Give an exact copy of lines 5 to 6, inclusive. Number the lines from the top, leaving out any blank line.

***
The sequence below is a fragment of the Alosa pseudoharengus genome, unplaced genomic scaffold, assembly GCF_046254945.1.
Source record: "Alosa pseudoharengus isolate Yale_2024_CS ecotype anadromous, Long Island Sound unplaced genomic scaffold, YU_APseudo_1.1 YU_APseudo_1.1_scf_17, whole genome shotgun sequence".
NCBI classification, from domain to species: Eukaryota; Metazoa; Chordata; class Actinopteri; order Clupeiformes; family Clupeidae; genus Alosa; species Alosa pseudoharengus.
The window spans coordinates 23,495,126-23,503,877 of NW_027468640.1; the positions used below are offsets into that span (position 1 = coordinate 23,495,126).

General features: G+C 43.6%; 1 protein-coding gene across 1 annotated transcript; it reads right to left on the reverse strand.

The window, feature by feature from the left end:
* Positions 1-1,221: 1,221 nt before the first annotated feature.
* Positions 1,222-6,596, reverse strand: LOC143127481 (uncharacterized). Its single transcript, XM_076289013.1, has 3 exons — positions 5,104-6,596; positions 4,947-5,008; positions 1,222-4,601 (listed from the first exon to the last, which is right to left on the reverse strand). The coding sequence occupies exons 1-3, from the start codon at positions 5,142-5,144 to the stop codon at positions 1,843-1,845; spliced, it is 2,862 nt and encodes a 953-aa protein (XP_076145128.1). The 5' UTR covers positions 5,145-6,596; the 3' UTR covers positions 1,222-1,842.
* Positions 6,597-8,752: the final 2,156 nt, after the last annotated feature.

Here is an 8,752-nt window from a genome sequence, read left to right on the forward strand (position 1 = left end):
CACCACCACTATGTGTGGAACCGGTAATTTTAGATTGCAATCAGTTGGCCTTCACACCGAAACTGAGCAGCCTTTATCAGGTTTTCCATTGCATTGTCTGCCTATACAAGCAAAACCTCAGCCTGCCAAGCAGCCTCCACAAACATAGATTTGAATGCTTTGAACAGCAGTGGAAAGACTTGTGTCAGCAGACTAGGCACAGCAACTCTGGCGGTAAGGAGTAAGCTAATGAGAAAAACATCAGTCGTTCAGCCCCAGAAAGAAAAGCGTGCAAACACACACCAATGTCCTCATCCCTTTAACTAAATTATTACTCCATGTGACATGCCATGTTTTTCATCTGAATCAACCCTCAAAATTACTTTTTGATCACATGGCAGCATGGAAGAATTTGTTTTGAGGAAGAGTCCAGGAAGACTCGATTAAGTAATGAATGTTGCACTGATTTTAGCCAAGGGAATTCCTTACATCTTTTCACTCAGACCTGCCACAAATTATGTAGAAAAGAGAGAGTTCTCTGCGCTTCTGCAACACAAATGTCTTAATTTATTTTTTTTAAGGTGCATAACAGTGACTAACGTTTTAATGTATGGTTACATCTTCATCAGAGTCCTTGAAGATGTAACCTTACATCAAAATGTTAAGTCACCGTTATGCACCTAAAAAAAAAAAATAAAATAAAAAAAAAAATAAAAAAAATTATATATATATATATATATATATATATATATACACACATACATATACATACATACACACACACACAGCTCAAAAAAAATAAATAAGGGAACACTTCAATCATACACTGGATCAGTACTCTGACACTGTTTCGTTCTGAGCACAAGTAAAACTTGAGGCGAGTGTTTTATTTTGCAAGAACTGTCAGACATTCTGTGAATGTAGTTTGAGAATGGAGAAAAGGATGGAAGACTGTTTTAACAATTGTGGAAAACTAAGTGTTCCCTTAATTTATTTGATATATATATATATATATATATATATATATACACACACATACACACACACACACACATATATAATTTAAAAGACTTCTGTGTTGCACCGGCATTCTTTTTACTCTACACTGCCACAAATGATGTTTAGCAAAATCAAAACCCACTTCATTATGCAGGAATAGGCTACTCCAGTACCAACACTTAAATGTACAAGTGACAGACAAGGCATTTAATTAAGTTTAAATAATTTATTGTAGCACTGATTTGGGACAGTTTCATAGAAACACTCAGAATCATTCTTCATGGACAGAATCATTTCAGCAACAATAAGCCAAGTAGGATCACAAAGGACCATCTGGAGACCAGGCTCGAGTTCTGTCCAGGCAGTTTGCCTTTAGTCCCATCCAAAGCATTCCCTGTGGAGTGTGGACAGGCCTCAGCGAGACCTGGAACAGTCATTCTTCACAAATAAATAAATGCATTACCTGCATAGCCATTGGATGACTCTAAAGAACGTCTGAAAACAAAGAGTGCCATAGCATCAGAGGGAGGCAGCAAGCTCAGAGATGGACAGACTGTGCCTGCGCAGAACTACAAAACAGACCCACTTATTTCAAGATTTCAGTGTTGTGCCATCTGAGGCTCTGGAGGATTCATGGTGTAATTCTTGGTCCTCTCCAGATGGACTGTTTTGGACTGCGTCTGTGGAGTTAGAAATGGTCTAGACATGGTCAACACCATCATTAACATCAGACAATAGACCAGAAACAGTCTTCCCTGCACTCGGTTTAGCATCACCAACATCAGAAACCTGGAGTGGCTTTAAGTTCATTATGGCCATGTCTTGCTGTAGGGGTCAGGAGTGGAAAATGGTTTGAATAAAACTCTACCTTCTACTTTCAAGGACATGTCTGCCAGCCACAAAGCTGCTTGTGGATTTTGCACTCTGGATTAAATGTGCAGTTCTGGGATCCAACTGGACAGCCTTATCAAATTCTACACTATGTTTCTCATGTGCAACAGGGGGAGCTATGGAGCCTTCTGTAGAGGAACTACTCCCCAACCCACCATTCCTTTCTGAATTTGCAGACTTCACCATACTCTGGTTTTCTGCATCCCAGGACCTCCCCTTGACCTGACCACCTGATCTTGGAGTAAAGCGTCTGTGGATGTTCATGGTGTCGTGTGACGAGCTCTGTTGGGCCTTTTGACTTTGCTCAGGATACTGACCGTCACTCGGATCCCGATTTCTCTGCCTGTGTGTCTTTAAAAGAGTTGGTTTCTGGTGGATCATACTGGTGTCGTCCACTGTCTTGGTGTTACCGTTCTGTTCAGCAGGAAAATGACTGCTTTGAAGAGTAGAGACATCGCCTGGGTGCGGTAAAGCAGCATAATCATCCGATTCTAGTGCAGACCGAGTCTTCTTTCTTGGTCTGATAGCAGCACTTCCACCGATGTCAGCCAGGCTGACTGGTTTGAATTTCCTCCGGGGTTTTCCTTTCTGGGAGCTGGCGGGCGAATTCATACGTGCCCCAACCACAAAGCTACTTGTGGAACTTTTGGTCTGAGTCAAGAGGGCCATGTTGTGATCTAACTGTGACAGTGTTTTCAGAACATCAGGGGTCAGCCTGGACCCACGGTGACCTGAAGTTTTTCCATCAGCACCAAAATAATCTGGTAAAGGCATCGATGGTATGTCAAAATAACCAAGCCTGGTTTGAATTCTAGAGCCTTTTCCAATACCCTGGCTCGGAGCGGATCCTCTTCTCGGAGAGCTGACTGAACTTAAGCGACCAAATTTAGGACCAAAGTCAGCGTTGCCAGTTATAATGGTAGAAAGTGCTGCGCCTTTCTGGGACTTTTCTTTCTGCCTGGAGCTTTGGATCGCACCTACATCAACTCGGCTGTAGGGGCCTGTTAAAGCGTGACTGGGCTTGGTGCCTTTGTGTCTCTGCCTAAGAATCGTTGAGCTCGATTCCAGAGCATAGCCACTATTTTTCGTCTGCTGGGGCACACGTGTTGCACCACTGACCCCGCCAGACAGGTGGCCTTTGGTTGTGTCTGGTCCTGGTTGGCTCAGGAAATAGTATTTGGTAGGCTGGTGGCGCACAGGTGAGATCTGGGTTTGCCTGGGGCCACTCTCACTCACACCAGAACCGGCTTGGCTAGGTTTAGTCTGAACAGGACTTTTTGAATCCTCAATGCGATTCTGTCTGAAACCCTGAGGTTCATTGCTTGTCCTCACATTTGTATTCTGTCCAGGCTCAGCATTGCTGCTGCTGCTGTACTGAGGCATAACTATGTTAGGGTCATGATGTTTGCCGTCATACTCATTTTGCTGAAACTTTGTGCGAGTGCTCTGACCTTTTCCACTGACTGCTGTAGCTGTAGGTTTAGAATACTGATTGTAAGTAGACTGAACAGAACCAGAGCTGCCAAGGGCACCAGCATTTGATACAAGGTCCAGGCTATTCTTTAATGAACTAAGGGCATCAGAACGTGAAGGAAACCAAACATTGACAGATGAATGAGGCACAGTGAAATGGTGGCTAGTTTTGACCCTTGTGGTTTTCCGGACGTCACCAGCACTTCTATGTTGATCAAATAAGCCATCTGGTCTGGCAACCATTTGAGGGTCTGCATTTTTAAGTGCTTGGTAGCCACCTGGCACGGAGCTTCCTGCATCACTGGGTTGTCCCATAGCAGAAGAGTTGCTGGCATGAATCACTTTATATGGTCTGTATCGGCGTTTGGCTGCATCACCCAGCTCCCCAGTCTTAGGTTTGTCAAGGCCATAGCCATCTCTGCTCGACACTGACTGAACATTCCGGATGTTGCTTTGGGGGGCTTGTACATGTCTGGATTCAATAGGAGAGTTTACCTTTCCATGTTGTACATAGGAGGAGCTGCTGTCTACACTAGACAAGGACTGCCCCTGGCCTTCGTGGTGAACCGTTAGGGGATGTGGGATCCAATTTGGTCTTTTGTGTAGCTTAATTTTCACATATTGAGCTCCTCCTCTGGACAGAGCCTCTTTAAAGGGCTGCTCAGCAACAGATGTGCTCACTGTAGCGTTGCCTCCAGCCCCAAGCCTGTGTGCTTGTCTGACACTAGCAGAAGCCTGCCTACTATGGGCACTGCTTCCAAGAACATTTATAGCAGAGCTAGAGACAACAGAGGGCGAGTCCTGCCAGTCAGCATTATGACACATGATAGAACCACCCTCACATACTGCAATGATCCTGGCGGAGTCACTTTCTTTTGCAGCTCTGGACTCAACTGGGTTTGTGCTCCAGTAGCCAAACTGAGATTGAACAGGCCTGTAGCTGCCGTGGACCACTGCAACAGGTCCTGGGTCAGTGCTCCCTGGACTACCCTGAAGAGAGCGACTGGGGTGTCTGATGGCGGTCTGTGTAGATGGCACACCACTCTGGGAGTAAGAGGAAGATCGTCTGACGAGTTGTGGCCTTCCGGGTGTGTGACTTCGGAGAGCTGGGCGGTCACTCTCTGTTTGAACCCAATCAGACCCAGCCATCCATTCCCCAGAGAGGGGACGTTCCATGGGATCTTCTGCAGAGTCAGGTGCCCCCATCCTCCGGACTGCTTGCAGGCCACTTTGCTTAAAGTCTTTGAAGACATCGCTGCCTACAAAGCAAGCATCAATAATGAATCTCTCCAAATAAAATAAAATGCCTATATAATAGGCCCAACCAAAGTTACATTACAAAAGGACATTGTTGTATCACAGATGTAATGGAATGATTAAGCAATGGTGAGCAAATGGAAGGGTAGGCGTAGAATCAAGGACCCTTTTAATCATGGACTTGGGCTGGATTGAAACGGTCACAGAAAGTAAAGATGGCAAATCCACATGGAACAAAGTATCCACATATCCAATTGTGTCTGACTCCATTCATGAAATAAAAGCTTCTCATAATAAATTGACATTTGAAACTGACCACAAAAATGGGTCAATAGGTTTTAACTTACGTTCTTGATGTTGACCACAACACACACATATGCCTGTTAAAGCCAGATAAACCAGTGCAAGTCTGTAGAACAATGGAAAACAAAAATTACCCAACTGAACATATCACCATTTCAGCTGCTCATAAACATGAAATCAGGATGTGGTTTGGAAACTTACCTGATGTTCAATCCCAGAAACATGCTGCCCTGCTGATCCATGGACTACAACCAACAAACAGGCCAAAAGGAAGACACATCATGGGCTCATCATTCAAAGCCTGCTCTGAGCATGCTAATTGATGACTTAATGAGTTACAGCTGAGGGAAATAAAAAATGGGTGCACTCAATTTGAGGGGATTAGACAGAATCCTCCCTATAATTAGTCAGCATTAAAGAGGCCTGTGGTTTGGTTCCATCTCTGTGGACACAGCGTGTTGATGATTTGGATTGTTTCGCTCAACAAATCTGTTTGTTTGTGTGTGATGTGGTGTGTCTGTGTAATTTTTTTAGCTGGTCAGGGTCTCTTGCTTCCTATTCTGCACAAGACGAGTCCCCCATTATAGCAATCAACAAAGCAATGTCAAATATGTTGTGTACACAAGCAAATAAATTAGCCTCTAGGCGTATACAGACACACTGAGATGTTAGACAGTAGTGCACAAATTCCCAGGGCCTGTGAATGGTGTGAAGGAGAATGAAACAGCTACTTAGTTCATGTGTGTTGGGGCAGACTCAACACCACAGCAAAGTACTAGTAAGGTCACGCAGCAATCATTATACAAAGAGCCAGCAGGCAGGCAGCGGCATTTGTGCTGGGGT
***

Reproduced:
General features: G+C 43.6%; 1 protein-coding gene across 1 annotated transcript; it reads right to left on the reverse strand.

The window, feature by feature from the left end: